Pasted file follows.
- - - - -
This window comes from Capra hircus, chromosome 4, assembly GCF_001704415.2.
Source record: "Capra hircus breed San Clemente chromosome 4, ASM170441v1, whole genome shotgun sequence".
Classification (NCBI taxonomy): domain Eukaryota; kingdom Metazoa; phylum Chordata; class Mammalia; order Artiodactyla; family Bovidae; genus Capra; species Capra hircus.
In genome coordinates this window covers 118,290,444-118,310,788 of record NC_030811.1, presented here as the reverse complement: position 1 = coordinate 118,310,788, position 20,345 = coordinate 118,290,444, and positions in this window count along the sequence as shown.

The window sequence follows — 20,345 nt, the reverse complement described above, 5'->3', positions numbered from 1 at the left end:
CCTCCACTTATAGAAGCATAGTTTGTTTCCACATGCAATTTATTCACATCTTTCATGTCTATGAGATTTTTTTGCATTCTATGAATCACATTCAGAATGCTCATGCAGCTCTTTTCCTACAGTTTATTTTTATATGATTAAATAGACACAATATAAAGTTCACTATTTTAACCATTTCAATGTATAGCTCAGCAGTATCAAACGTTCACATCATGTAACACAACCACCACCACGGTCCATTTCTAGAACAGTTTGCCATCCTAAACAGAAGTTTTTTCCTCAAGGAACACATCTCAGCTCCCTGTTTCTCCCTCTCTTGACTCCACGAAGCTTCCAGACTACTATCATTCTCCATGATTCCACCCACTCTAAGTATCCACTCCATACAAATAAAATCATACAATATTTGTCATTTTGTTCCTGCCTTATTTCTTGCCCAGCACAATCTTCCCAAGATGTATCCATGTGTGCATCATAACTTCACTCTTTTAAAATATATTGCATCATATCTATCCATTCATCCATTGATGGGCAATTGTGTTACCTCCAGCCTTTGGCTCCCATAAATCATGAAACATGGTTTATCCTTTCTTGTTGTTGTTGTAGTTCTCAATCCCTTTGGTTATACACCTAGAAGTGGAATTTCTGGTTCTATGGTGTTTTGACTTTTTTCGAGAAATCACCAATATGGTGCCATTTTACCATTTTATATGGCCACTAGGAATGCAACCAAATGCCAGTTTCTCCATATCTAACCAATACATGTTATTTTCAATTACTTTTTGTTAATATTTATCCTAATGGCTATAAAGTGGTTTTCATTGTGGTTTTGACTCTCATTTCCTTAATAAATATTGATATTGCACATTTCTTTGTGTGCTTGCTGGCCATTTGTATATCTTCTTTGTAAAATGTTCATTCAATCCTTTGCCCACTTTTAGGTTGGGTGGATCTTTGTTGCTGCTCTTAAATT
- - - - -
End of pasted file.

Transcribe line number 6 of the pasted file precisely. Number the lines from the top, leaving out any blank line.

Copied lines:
CCTCCACTTATAGAAGCATAGTTTGTTTCCACATGCAATTTATTCACATCTTTCATGTCTATGAGATTTTTTTGCATTCTATGAATCACATTCAGAATGCTCATGCAGCTCTTTTCCTACAGTTTATTTTTATATGATTAAATAGACACAATATAAAGTTCACTATTTTAACCATTTCAATGTATAGCTCAGCAGTATCAAACGTTCACATCATGTAACACAACCACCACCACGGTCCATTTCTAGAACAGTTTGCCATCCTAAACAGAAGTTTTTTCCTCAAGGAACACATCTCAGCTCCCTGTTTCTCCCTCTCTTGACTCCACGAAGCTTCCAGACTACTATCATTCTCCATGATTCCACCCACTCTAAGTATCCACTCCATACAAATAAAATCATACAATATTTGTCATTTTGTTCCTGCCTTATTTCTTGCCCAGCACAATCTTCCCAAGATGTATCCATGTGTGCATCATAACTTCACTCTTTTAAAATATATTGCATCATATCTATCCATTCATCCATTGATGGGCAATTGTGTTACCTCCAGCCTTTGGCTCCCATAAATCATGAAACATGGTTTATCCTTTCTTGTTGTTGTTGTAGTTCTCAATCCCTTTGGTTATACACCTAGAAGTGGAATTTCTGGTTCTATGGTGTTTTGACTTTTTTCGAGAAATCACCAATATGGTGCCATTTTACCATTTTATATGGCCACTAGGAATGCAACCAAATGCCAGTTTCTCCATATCTAACCAATACATGTTATTTTCAATTACTTTTTGTTAATATTTATCCTAATGGCTATAAAGTGGTTTTCATTGTGGTTTTGACTCTCATTTCCTTAATAAATATTGATATTGCACATTTCTTTGTGTGCTTGCTGGCCATTTGTATATCTTCTTTGTAAAATGTTCATTCAATCCTTTGCCCACTTTTAGGTTGGGTGGATCTTTGTTGCTGCTCTTAAATT